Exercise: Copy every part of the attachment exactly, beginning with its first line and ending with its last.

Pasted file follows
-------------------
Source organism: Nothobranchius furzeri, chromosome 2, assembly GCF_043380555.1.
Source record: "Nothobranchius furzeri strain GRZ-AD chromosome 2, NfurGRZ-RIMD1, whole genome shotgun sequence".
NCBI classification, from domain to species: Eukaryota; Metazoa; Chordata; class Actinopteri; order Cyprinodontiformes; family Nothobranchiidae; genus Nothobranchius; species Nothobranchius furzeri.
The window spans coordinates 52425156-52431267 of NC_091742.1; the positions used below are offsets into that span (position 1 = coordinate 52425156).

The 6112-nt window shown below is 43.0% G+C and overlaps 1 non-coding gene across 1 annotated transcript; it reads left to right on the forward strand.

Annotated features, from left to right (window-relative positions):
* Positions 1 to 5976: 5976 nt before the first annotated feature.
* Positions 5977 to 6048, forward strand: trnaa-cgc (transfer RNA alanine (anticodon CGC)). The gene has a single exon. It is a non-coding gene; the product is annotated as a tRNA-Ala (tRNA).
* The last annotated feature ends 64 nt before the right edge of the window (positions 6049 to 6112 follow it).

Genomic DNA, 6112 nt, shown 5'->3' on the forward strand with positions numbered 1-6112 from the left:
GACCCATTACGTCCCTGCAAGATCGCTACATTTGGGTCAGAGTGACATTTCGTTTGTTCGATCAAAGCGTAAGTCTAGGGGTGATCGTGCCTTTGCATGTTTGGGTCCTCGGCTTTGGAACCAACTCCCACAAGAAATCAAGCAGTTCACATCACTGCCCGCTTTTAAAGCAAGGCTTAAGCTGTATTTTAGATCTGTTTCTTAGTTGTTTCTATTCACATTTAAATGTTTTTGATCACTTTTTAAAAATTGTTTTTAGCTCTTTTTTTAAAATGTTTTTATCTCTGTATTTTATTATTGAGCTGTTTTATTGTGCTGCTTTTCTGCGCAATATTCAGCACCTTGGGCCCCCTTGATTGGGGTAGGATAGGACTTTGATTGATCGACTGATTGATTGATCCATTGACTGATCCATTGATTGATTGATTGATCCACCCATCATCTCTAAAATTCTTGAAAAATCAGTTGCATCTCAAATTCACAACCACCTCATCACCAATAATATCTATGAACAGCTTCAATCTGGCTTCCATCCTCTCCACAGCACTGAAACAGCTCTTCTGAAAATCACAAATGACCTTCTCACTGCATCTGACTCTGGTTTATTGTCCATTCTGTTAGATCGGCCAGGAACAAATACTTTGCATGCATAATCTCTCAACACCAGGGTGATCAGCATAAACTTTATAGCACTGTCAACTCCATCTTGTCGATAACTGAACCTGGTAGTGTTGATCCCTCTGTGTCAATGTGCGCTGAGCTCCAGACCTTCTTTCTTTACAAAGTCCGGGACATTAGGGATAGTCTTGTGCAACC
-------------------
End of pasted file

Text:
Source organism: Nothobranchius furzeri, chromosome 2, assembly GCF_043380555.1.
Source record: "Nothobranchius furzeri strain GRZ-AD chromosome 2, NfurGRZ-RIMD1, whole genome shotgun sequence".
NCBI classification, from domain to species: Eukaryota; Metazoa; Chordata; class Actinopteri; order Cyprinodontiformes; family Nothobranchiidae; genus Nothobranchius; species Nothobranchius furzeri.
The window spans coordinates 52425156-52431267 of NC_091742.1; the positions used below are offsets into that span (position 1 = coordinate 52425156).

The 6112-nt window shown below is 43.0% G+C and overlaps 1 non-coding gene across 1 annotated transcript; it reads left to right on the forward strand.

Annotated features, from left to right (window-relative positions):
* Positions 1 to 5976: 5976 nt before the first annotated feature.
* Positions 5977 to 6048, forward strand: trnaa-cgc (transfer RNA alanine (anticodon CGC)). The gene has a single exon. It is a non-coding gene; the product is annotated as a tRNA-Ala (tRNA).
* The last annotated feature ends 64 nt before the right edge of the window (positions 6049 to 6112 follow it).

Genomic DNA, 6112 nt, shown 5'->3' on the forward strand with positions numbered 1-6112 from the left:
GACCCATTACGTCCCTGCAAGATCGCTACATTTGGGTCAGAGTGACATTTCGTTTGTTCGATCAAAGCGTAAGTCTAGGGGTGATCGTGCCTTTGCATGTTTGGGTCCTCGGCTTTGGAACCAACTCCCACAAGAAATCAAGCAGTTCACATCACTGCCCGCTTTTAAAGCAAGGCTTAAGCTGTATTTTAGATCTGTTTCTTAGTTGTTTCTATTCACATTTAAATGTTTTTGATCACTTTTTAAAAATTGTTTTTAGCTCTTTTTTTAAAATGTTTTTATCTCTGTATTTTATTATTGAGCTGTTTTATTGTGCTGCTTTTCTGCGCAATATTCAGCACCTTGGGCCCCCTTGATTGGGGTAGGATAGGACTTTGATTGATCGACTGATTGATTGATCCATTGACTGATCCATTGATTGATTGATTGATCCACCCATCATCTCTAAAATTCTTGAAAAATCAGTTGCATCTCAAATTCACAACCACCTCATCACCAATAATATCTATGAACAGCTTCAATCTGGCTTCCATCCTCTCCACAGCACTGAAACAGCTCTTCTGAAAATCACAAATGACCTTCTCACTGCATCTGACTCTGGTTTATTGTCCATTCTGTTAGATCGGCCAGGAACAAATACTTTGCATGCATAATCTCTCAACACCAGGGTGATCAGCATAAACTTTATAGCACTGTCAACTCCATCTTGTCGATAACTGAACCTGGTAGTGTTGATCCCTCTGTGTCAATGTGCGCTGAGCTCCAGACCTTCTTTCTTTACAAAGTCCGGGACATTAGGGATAGTCTTGTGCAACC